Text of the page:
I hope my pain is teaching me to be more empathetic with others who are enduring pain, whether it is emotional, spiritual, mental, or physical. Grief is painful. Never minimize anyone’s grief, which we all experience differently. Loss is painful. Unavoidable life changes can be painful. Trust me, if you live long enough, something is going to start hurting.

I try to take the position that every day my pain keeps me immobile is just one day closer to heaven. No pain there, no loss, no tears, no sin, no sorrow.

I want to be there, but not until God says so. I still have so much to enjoy here. I have a wonderful life, full of friends and family and people who care about me.

I think it’s time to stop, because I actually do feel better. Writing can be quite cathartic.

So I’m done. For now.

What is a Sociopath, Part 3

In our study of this personality, we’ve learned that sociopaths differ from psychopaths mostly in the degree of violence they’re willing to use to gain their ends. Sociopaths can actually function well in society, where psychopaths tend to find social interaction very unpleasand and difficult.

The other traits we’ve looked at include surface charm and a glib tongue; an over-inflated sense of self-worth; a need for constant stimulation, and pathological lying. ¬†Next is the sociopath’s unique ability to con¬†¬†and manipulate people and situations to gain his ends. He is a master at manuevering around people and situations to accomplish his goal, which is¬†always¬† involved with some kind of gain to himself. He may even seem to be trying to make things better for others. ¬†It’s a ruse. He’s really interested only in furthering his own gain.

He is never bothered by remorse or guilt for the pain he causes others. His attitude is completely without empathy for his victims. He he tends to see them as stupid, unworthy, and getting exactly what they deserve.  He is disdainful of almost everyone else. There is no such thing as conscience.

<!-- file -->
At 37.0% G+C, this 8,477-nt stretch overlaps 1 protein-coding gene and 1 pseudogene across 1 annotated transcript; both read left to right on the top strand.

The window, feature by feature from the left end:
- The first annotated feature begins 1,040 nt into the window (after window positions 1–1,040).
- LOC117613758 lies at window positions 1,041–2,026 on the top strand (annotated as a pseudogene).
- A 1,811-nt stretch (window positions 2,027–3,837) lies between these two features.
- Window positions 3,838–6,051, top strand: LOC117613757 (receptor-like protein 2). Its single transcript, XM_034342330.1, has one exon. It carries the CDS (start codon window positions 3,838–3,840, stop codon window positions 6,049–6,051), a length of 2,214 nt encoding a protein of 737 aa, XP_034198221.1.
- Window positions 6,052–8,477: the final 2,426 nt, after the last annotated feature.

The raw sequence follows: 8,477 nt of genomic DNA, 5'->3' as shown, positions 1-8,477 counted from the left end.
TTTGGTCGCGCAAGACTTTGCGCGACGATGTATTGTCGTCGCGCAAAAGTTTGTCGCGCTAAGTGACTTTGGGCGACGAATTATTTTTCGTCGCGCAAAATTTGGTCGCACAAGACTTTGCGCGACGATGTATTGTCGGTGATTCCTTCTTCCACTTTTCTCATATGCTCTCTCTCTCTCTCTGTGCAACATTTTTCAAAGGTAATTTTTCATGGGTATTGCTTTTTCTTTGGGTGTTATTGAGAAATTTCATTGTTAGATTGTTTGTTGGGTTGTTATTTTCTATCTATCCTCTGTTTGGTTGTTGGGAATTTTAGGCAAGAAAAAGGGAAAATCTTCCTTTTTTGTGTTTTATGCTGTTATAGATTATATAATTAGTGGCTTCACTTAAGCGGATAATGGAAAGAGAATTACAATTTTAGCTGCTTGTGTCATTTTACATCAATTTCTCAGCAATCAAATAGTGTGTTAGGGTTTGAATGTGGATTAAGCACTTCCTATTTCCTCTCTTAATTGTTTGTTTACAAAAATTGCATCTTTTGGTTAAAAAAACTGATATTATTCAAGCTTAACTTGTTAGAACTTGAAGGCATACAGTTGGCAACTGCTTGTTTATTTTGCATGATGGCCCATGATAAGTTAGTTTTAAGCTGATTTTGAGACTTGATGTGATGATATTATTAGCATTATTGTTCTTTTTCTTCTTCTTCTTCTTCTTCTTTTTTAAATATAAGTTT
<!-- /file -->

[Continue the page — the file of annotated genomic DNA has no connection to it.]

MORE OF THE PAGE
He has what we in the mental health profession recognize as a¬†shallow affect.¬†His feelings don’t go very deep, in spite of his apparent charming exterior. ¬†The only emotions he may feel deeply include anger growing into rage if he is thwarted, and a deep disdain for other people. His superiority to others is unquestioned in his own mind. ¬†He doesn’t really feel any loyalty or commitment to anyone else, and he will leave relationships without any sense of loss when it suits his own interests to do so.

The sociopath lives a parasitic lifestyle. He expects other people to support his goals, financially and any other way they can. He expects to be boosted, given special privileges.  Anyone in his life who has money is a mark for his attention.  A refusal to give him what he wants results in his rage and desire to get revenge.

He has poor to none when it comes to behavioral controls. The unwritten rules for appropriate behavior in society don’t touch him. He¬†expresses his negative emotions easily and sometimes physically, if he thinks he can get away with it.¬†¬†Irritability, annoyance, impatience, threats, aggression, and verbal abuse¬†are characteristic. He demonstrates¬†inadequate control of anger and temper, and he acts hastily, giving no thought to results of his behavior. When confronted, his lies are quick, easy, and believable. He can even work up tears if he needs to, in order to convince everyone that nothing was ever his own fault.

Don’t expect these folks to “get better” with counseling or confrontation. The only thing that can come close to working positive change in their lives is the power of the Holy Spirit of God.